Mahayana scriptures in the vast canon, in fact, acknowledge thatthe layman or laywoman can actually surpass monastics in spiritualcapabilities (see the
, Chapter Two).
The Concept of the Good Friend in the
One of the most important narratives concerning the good friend isin the
, which was incorporated into the vast
as its thirty-first book. In this visually andlinguistically extravagant epic, a monk called Sudhana embarks on apilgrimage to see the cosmos reflected in a being called UniversalGood. Along the way, he encounters fifty-three spiritual teachers, orgood friends. In the conversation that takes place in the meetingbetween Sudhana and the future Buddha, Maitreya, Maitreya’swelcome is characteristic of a particularly authoritative good friend.He offers a hearty welcome, is hospitable, does not hold back insincere praise and encouragement, and reminds Sudhana of thetask he’s set out to do – the practice of supreme enlightenment.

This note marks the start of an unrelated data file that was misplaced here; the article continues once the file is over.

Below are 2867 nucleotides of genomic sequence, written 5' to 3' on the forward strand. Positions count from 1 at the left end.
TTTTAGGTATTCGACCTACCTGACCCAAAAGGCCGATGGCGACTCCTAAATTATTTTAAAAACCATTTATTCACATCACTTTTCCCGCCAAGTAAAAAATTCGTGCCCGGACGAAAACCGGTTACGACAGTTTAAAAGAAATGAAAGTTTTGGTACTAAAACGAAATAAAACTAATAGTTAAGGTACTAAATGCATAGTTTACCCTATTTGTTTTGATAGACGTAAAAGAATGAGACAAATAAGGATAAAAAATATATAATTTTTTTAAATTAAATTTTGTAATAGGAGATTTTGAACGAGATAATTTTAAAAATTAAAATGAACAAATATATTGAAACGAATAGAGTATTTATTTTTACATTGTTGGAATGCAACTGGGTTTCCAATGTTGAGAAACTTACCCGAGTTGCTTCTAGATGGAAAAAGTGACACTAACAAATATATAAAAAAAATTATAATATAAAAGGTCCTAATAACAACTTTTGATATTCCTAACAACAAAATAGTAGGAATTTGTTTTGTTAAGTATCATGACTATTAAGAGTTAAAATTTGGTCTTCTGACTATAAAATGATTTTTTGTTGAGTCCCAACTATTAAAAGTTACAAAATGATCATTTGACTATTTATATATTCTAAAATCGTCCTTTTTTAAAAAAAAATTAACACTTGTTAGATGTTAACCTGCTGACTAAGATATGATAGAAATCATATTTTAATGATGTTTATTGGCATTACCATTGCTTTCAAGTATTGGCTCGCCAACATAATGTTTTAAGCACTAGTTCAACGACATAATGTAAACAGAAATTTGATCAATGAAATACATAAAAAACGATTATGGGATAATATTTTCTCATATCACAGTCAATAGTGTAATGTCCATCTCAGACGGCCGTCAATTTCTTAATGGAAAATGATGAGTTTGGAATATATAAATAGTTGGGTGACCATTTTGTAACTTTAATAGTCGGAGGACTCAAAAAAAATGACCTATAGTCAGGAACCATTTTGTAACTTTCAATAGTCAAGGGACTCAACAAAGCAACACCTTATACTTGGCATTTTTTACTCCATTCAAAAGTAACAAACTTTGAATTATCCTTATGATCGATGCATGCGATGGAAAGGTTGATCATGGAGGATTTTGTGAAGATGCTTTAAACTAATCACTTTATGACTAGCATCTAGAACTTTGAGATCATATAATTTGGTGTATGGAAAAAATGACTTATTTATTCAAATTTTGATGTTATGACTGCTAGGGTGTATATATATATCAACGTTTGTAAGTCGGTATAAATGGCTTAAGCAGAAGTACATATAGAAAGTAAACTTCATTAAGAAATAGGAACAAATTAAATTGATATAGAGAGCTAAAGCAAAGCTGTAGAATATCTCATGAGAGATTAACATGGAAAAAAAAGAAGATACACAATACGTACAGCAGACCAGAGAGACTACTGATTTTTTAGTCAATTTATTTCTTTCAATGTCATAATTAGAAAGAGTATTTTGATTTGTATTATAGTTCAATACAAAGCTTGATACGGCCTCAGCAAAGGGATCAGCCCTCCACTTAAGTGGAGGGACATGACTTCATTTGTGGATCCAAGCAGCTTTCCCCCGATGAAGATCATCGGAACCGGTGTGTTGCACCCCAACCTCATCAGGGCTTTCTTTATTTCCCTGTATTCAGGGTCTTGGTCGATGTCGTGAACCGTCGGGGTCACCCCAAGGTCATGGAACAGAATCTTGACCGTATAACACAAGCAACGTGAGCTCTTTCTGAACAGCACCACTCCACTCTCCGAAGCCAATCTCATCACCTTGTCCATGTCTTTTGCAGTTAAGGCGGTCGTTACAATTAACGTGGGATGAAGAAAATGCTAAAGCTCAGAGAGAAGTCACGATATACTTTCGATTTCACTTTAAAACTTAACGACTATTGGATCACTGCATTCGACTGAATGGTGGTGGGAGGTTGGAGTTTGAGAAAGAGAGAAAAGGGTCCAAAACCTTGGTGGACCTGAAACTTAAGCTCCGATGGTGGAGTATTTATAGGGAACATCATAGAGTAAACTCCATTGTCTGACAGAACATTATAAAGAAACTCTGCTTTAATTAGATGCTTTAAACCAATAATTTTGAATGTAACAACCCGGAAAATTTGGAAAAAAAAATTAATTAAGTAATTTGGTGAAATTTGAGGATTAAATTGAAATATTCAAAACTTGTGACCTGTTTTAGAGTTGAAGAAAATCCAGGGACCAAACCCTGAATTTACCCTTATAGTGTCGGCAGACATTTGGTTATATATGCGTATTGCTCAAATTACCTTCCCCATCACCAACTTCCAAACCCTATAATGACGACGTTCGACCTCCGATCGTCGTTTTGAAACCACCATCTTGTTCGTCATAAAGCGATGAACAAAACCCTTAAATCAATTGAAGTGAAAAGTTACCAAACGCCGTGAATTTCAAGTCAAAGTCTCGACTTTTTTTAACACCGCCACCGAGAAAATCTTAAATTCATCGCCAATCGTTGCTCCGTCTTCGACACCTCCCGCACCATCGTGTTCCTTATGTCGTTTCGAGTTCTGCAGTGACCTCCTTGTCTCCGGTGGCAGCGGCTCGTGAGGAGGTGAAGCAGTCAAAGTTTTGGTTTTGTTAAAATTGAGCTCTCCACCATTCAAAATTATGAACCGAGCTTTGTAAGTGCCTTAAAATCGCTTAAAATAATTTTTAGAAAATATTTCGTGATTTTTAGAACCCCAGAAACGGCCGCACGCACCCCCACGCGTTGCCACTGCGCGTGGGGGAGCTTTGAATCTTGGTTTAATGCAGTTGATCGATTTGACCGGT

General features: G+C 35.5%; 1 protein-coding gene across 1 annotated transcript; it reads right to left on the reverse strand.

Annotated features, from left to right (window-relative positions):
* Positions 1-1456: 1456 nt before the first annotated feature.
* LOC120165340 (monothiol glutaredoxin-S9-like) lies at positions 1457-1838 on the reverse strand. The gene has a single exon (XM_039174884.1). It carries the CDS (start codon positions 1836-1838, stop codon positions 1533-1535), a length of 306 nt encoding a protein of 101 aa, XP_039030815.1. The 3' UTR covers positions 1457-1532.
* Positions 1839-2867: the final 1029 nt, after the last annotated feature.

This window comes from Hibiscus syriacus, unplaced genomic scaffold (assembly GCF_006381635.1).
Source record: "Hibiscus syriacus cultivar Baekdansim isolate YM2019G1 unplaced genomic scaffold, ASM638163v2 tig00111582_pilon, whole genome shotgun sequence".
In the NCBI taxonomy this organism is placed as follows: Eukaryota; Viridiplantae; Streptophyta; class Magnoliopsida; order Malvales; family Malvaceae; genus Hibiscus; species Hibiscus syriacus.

Hepraises him as a “son of compassion and love, universally kind,” andurges him not to flag in practice. He continues:
Welcome, pure of heart, tireless in mind; / Welcome, buoyant insense; do not flag in practice.Having set out to contemplate all truths, guide all beings, / Andfollow all spiritual benefactors, / You are welcome, with your